Live Fully

What does that mean, “Live Fully”? There’s no right answer. Each of us will define “a full life” from our own unique perspective. Be spontaneous; enjoy every moment? Set a plan and climb the ladder of success? Achieve fame? Travel the world? Have children? Leave a legacy? Learn something new every day? No right answer. When does “living fully” give way to something less?

I remember when my mother was in her final months of life, besieged by failing joints, muscle weakness, and advanced dementia – not to mention that a third occurrence of cancer was eating away at her internal organs. My husband, cousins and I shared many tearful discussions that included phrases like, “It’s so sad,” Or, “Please, if I’m ever in that condition, just put me out of my misery.” My brother, thankfully Mom’s primary caretaker, seemed to be the only one who was able to see beyond the obvious debilitating circumstances and recognize Mom’s stable ego. He understood that though she couldn’t or wouldn’t communicate verbally very much, she was still wholly present, traveling the journey from one day to the next in blessed contentment. While difficult for us on the outside to believe it, on the inside Mom was just as she replied when asked, “Fine, thank you.” Was she still fully alive in those final months before she died peacefully in her own home?

Maybe it’s time for all of us trailing lots of happy years behind us to accept that the road still ahead may have hidden curves or challenging bumps. Will possible limitations and necessary adaptations keep us from living fully? That’s up to each of us and how we define “a full life.”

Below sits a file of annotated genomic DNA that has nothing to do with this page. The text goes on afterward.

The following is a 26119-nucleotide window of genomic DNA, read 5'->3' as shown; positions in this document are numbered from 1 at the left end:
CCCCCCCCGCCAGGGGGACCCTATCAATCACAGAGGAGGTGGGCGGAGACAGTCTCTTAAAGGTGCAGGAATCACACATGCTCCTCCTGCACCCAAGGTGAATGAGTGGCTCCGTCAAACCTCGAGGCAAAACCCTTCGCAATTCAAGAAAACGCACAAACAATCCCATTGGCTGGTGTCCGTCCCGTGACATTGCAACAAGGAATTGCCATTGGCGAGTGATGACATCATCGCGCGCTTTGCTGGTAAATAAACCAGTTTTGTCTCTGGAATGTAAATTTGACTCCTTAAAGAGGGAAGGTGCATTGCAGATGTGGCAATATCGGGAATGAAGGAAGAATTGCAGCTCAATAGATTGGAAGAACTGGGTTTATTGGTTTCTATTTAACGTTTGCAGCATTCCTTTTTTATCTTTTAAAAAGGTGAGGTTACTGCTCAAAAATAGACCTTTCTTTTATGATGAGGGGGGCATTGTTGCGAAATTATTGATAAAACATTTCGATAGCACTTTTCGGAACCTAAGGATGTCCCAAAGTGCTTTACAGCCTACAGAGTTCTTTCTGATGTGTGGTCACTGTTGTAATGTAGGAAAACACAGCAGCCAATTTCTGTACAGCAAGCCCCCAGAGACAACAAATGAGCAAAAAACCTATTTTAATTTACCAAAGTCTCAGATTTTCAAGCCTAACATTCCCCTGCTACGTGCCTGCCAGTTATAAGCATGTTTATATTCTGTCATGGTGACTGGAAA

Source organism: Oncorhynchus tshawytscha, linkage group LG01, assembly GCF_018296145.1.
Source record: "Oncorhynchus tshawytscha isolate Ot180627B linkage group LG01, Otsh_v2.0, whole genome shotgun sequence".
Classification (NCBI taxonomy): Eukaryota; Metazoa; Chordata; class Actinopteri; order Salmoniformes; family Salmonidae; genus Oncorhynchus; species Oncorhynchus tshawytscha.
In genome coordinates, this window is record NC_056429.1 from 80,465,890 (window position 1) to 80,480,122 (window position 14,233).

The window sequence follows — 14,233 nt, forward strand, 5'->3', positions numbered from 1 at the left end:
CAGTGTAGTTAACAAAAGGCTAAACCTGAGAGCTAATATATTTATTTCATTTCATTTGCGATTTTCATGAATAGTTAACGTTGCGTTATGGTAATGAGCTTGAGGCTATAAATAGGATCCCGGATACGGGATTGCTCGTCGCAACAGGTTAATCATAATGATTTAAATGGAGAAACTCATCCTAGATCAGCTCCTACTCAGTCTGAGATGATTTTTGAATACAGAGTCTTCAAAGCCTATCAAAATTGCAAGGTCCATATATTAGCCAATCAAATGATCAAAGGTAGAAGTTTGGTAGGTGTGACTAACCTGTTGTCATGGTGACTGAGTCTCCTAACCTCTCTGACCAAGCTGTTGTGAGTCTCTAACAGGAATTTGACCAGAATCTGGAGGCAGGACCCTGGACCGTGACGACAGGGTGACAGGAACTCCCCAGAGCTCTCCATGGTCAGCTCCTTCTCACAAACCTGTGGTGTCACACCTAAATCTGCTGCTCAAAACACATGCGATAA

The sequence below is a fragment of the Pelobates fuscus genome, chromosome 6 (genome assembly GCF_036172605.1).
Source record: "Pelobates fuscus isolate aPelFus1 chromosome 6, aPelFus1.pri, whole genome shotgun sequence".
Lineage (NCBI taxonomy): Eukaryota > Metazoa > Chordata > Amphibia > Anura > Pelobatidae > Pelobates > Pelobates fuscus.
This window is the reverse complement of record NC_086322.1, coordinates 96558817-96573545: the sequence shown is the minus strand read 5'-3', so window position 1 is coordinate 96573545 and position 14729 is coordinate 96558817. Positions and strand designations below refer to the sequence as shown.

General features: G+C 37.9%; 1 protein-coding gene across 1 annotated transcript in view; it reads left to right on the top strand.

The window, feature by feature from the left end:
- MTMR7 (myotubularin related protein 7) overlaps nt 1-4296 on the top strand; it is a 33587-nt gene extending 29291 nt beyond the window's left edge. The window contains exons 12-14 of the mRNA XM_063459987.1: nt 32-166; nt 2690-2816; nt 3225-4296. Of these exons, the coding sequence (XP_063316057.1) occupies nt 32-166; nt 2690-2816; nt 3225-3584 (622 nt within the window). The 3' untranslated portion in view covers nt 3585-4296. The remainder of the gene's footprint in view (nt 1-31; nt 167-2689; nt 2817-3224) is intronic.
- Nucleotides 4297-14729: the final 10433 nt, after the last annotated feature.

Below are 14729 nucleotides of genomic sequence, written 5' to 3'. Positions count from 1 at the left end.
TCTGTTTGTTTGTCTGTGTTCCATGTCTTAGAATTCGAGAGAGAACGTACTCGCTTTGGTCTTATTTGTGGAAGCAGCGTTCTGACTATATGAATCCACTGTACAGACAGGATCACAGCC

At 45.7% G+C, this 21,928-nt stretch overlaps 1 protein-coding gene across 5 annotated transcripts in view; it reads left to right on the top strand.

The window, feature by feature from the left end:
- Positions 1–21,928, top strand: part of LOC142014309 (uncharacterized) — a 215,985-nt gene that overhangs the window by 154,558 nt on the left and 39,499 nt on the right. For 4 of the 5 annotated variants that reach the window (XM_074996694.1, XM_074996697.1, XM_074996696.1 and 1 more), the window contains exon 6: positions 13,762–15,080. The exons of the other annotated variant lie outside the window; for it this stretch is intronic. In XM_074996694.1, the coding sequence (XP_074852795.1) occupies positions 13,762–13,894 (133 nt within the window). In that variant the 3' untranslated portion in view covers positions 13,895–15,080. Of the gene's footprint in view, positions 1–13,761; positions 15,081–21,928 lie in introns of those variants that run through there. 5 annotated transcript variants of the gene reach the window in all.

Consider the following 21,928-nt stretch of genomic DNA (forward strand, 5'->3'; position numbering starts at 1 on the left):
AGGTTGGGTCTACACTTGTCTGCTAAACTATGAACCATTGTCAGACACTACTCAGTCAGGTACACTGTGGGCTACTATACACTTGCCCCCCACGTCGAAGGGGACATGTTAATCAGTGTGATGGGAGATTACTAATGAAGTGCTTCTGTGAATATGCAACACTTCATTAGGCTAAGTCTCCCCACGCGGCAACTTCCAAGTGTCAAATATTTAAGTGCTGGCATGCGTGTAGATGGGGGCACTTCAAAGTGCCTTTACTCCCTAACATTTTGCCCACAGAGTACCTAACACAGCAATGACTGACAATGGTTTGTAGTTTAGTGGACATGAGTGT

Living Life to the Fullest With Alzheimer’s?
By Rebecca C. Morgan Stetson Law

Last week Kaiser Health News (one of my favorite go-to sites) ran this story, How To Help Alzheimer’s Patients Enjoy Life, Not Just ‘Fade Away’. The article opens explaining that Alzheimer’s is #1 on the list of diseases folks in the U.S. most fear.  The loss of self is a big part of that fear. However, “a sizable body of research suggests this Alzheimer’s narrative is mistaken. It finds that people with Alzheimer’s and other types of dementia retain a sense of self and have a positive quality of life, overall, until the illness’s final stages… They appreciate relationships. They’re energized by meaningful activities and value opportunities to express themselves. And they enjoy feeling at home in their surroundings.”

Just how many folks with Alzheimer’s have a good quality of life? According to Dr. Peter Rabins,  “Overall, about one-quarter of people with dementia report a negative quality of life, although that number is higher in people with severe disease.”  What are the implications of this? To make sure that folks with Alzheimer’s have a quality of life, “Promote well-being, which is both possible and desirable in people with dementia, even as people struggle with memory loss, slower cognitive processing, distractibility and other symptoms.”

Folks with severe or end-stage Alzheimer’s present a different challenge. For others, the article suggests the following: emphasis social connections, maximize physical health, improve communications, respond to unmet needs, and give deference to individuality and autonomy.

“None of this is easy. But strategies for understanding what people with dementia experience and addressing their needs can be taught. This should become a priority, Rabins said, adding that ‘improved quality of life should be a primary outcome of all dementia treatments.'”

Posted Monday, April 24, 2017 in The Elder Law Blog

Related Material: Teepa Snow’s “GEMS” Model of Stages of Dementia

In Asheville: Mountain Home Care Dementia Training for Caregivers

Online Resource: Alzheimer’s Association Dementia & Alzheimer’s Caregivers Support